Lately, I've been into the federal law enforcement genre (is there even such a thing?), particularly the Drug Enforcement Administ[Reviewed in 2004.:]
Lately, I've been into the federal law enforcement genre (is there even such a thing?), particularly the Drug Enforcement Administration (DEA). I read Dead on Delivery a while back and I found that the library had this book as well.
I think I loved this book starting on page 1. Just to give you a small taste of it, let me list some of the quotes at the beginning of the chapters:
* "Oh boy, oh boy, am I in fucking trouble." * "Is there someone up there controlling this shit?" * ". . . the only Jewish Nazi in America."
Daniel Goddard chronicles the life of Michael Levine, who, at the point the book was written, had been with the DEA for 23 years. He worked as an undercover agent, doing the dirtiest of deeds. In Levine's own words, "Undercovers are looked on with suspicion. I don't care what agency you work for, your bosses are going to think you're a hotshot. A cowboy. No matter how good you are. No matter how professional you are. To them you're just one step above the scum you're working on."
Levine dealt with that throughout his career, since he was the best of the best. He himself, as well as the group he supervised, managed to make several landmark cases, some of them by the book. Cases that would be looked up in the future as models of how a sting operation should go, for example.
I love the book's format. What the author did was to set it during one of the seminars that Levine gave to other law enforcement officials about undercover work. That way, it kept moving from present to past, in a very easy-to-understand fashion.
And the book is chock full of quotes! The things Levine says, you could frame on your wall. Let me end with the quote lifted from the back cover of the book:
"People who do drugs carry the rottenest disease that ever hit the human race. Worse than cancer. Worse than AIDS. Don't even think about the ruined lives. Don't even try to imagine the human agony involved. Forget that drug users are selling out the country, piece by piece. Just think of the number of deaths. The ODs. The murders. The victims of drug-related accidents and crimes. The suicides. The people who slowly poison their brains and bodies and die before their time. Add up all that and you've got to think of wartime casualty lists to get a handle on the scale of this disease. "And you know what the real tragedy is? The tragedy is you've got the cure in your hands. It's simple. Just stop buying it. Stop buying it and you'll put me out of a job. Please! You can do it."
[This was during a PTA meeting, where he butted heads with 2 parents about the drug issue. I didn't necessarily agree with some of his opinions, but I love how he broke it down for them.:]...more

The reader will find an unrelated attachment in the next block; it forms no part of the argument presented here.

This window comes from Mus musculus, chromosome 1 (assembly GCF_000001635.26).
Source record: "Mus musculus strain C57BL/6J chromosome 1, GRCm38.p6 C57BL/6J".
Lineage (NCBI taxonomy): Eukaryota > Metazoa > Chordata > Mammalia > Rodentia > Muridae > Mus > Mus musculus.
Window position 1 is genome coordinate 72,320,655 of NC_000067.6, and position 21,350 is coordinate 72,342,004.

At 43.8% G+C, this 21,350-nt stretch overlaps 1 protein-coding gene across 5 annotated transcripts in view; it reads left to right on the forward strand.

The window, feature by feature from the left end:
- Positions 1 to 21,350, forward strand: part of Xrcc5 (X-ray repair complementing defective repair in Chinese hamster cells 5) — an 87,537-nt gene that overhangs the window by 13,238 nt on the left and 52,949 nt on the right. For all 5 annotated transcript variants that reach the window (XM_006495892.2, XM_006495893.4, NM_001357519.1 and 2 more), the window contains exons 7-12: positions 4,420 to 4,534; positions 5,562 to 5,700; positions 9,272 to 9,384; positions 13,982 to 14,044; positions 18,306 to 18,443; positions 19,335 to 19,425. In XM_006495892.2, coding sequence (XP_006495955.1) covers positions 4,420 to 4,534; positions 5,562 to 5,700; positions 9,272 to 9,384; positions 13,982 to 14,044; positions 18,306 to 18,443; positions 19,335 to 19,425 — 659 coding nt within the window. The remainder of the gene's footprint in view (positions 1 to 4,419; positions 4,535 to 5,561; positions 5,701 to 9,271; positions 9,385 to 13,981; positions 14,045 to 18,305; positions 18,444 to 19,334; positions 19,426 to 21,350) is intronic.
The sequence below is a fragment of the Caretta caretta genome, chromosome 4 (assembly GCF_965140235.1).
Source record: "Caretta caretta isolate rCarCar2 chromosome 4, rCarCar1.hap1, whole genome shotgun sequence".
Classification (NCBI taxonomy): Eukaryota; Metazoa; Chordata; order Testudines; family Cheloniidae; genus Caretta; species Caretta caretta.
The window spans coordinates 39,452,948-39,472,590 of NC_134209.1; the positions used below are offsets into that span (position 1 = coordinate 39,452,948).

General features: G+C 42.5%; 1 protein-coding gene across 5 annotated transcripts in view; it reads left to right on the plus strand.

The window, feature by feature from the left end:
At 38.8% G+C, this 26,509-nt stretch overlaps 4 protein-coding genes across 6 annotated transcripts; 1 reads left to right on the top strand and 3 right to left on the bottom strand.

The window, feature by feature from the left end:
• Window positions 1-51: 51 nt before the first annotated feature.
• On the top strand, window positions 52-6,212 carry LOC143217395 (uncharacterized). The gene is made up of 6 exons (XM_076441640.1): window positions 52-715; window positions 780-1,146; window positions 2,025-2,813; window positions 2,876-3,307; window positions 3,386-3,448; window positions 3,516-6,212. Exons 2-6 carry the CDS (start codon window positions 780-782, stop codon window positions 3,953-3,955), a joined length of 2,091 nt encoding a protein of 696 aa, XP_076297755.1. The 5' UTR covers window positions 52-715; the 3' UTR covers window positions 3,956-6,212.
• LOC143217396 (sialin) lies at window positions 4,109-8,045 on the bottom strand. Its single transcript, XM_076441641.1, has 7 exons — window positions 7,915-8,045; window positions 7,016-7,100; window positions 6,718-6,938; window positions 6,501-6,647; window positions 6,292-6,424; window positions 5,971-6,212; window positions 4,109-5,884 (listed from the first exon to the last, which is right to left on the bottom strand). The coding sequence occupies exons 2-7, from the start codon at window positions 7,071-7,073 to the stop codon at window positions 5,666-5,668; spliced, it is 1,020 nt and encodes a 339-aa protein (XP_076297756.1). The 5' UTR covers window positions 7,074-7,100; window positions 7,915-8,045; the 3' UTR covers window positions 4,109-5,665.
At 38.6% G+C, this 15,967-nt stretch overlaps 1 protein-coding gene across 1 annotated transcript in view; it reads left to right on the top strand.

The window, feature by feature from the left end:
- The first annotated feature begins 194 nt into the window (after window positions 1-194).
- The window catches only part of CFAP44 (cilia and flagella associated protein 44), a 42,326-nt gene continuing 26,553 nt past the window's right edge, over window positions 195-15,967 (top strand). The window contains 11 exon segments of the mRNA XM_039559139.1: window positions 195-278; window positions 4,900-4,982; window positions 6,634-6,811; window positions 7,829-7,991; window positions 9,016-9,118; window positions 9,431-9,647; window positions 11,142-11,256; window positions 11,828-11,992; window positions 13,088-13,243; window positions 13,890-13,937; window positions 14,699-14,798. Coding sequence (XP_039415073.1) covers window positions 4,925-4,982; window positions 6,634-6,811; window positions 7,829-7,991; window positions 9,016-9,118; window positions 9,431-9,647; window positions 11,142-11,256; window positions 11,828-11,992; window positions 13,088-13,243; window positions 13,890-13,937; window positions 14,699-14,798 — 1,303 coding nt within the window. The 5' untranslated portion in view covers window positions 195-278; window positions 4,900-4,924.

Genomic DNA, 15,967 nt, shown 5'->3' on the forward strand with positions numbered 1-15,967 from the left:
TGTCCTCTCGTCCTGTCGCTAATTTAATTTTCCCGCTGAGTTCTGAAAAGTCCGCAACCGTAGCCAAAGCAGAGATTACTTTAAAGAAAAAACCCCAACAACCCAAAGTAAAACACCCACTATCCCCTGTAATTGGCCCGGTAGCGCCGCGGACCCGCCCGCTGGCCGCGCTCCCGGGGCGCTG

I definitely enjoyed this one much better than the first one. The buildup was better and it wasn't over in two seconds like I felt in the first one. WI definitely enjoyed this one much better than the first one. The buildup was better and it wasn't over in two seconds like I felt in the first one. Well, it did happen somewhat fast but it wasn't *as* unbelievable as the first.
I also felt the story was better in this second book and much less annoying than the first. Dexter himself was less annoying as well. (Oh and I totally predicted certain mini stories that took place!)
I will definitely be reading the next one. And I still have to check out the TV series!...more
I'd been waiting to read this book for a while, since finishing the third in the series a couple months back, then waiting for my library to have it aI'd been waiting to read this book for a while, since finishing the third in the series a couple months back, then waiting for my library to have it available. (I've *tried* to stop buying books.)
I just started watching the TV series recenrly, and am currently in the middle of the 2nd season. I think overall I prefer the books though there are some parts here and there of the show that I like over the books.
After seeing how much the show was veering off the storyline in the books, I was really looking forward to this one, to see where the author would take Dexter next.
The book was somewhat of a disappointment. It was similar, in some respects, to the first one, where there was a lot of buildup but the ending sort of happened all at once. And things just happened so conveniently, though I guess it couldn't have happened any other way. I will say that overall I prefer the Dexter of the books than the Dexter of the TV show. I like the fact that he appears much less human in the books. I think that's really what makes the character. I also like the concept of the Dark Passenger, which doesn't really make an appearance in the show. It didn't make much of an appearance in this book either, which was another reason for disappointment.
I'm wondering if there will be another book in the series, and I'm assuming there will be, especially after the ending....more